By McLeod Sims
An “Islamophobia” event was held at Beuth last week to discuss the sudden rise in fear of Islam and its practitioners throughout Europe and America. The discussion centered on the new mosque whose home is to be in close proximity to Ground Zero. Across the nation, Americans took offense to the fact that the mosque was to be built so close to the site of an attack committed by men whose supposed impetus was religion.
The large turnout at the event speaks to the importance of Islamophobia here at Union. Two professors began the night by discussing their views on the subject. I assumed the professors would advance opposing sides of the argument, but instead they both argued why the mosque should be allowed. Professor Eshragh Motahar of the Economics department began by asking how the mosque became an issue.
When the mosque project was first announced, there was little fervor. Soon, ‘right wing bloggers’ decided to make it an issue because an election was nearing; these bloggers sought to prey on the fears of Americans. Motahar spoke of the hateful climate in America fostered by the media and cited the sinister and vague use of the pronoun ‘they’ employed to refer to the parties financially tied to the project. He then went on to address some of the common arguments from the pro-mosque side: that there are already several mosques closer to the site, that the “Hallowed Ground” argument should not be counted because a Gentleman’s club is closer to the site than the mosque would be, etc. He closed by saying the mosque was essentially going to be a YMCA and, as I listened, I thought his arguments, while not original, made sense.
Professor Tom Lobe of the Political Science department, the second speaker, undid all the work of Professor Motahar. Instead of continuing in the vein of understanding and compromise, Lobe used the exact same tactics that Motahar warned us against.
Attempting to incite passions, Lobe called the mosque’s detractors Fascists and Nazis. On my high school debate team, there was a running joke that the way to win any debate was to compare the opponent to the Nazis. Whenever we could not come up with a rebuttal, we would just link the opponents’ arguments to the Nazis. Lobe also cited some of the outlandish arguments from the opposing side in an effort to construe the entire movement as radical. He ended with two main points that he wanted to get across. First, that former President Bush had stressed after 9/11 that Americans should not take out their anger on Islam as a religion—that it was the fault of the men on the planes rather than the religion they practiced. Second, that American Jews should be more supportive of the Muslims’ plight, considering how anti-Semitism remains a problem.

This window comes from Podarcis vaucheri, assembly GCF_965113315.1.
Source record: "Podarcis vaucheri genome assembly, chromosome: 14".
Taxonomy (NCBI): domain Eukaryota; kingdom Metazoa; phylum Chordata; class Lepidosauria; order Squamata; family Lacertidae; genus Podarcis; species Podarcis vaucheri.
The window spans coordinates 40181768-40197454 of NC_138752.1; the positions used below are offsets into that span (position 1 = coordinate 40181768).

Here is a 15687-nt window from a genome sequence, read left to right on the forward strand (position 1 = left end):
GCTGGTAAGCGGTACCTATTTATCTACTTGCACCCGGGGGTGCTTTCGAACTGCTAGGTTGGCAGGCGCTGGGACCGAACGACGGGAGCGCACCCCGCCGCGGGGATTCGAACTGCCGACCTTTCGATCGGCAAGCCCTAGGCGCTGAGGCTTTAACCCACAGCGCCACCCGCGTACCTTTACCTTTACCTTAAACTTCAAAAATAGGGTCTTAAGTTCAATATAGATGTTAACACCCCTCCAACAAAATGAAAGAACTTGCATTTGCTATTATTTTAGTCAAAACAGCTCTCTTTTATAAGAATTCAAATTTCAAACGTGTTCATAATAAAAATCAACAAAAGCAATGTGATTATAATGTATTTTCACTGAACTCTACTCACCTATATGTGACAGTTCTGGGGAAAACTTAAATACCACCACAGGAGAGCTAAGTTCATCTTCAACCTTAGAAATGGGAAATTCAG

The floor was then opened for questions and discussion. A few halfhearted comments were raised but they generally had a pro-mosque attitude and were well-received.
Then controversy reared its head.
A student raised his hand and asked what I considered an entirely reasonable question. He stated his unfamiliarity with Islam, asked about the militaristic nature of the religion’s inception, and referenced Muhammad’s history as a warlord. His question was met with a forest of raised hands from students eager to respond. He was told he was wrong about his Muhammad-as-warlord comment and was called intolerant. A quick search on the Internet proves that in 630 C.E., after eight years of fighting with Meccan tribes, Muhammad led a force 10,000 strong to conquer the all-important city of Mecca.
I was not impressed by what I saw at this debate. Even though society today preaches tolerance and acceptance of other people’s ideas, that is often not what happens. Instead of promoting discussion and learning—the enemies of ignorance—the event pointed out the very problems that plague all of American politics. From the beginning, when both professors argued the same point, I felt that having a different opinion was not accepted at the discussion. It’s almost like saying, “Everyone is entitled to their own thoughts and feelings, as long as they agree with me.” It’s a trap that is easy to fall into: the second you are assured that your way of thinking is the correct way, you become immune to logic and discussion. Today it seems that if people disagree over a subject, they are automatically enemies. It is a hard balance to maintain, but if we are going to buy into the ‘climate of tolerance,’ we are going to have to deal with opposing views. It is easy to be accepting of those who agree with you; it is difficult to accept those who disagree.
To fix the problem of Islamophobia in America, we have to hear from both sides of the argument—even the parts that may hurt to hear. If we refuse to address alternate opinions, especially ones that arise from ignorance, there will never be true acceptance. Instead, we will be left with an uneasy tolerance that masks an ugly mistrust. I was unable to stay for the entire discussion, but I heard afterwards that tempers continued to rise to the point where a faculty member I respect greatly walked out of the discussion. As a debater, I’m used to arguing opinions that I do not necessarily hold myself.
While I believe that the law is quite clear on this, and that the mosque should be built, I understand some fears from the opposition. The Imam has gone on record saying he does not believe Hamas to be a terrorist group, and that Israel in our lifetimes will “become one more Arab country, with a Jewish minority.” Those two facts made me somewhat distrustful, but we cannot allow fear to make policies. We must be careful when we try to tell a private business what it can and cannot do, and we must be even more careful not to create scapegoats for the many problems we face as a nation.
This response is the writer’s own and does not necessarily reflect the views or opinions of the Concordiensis.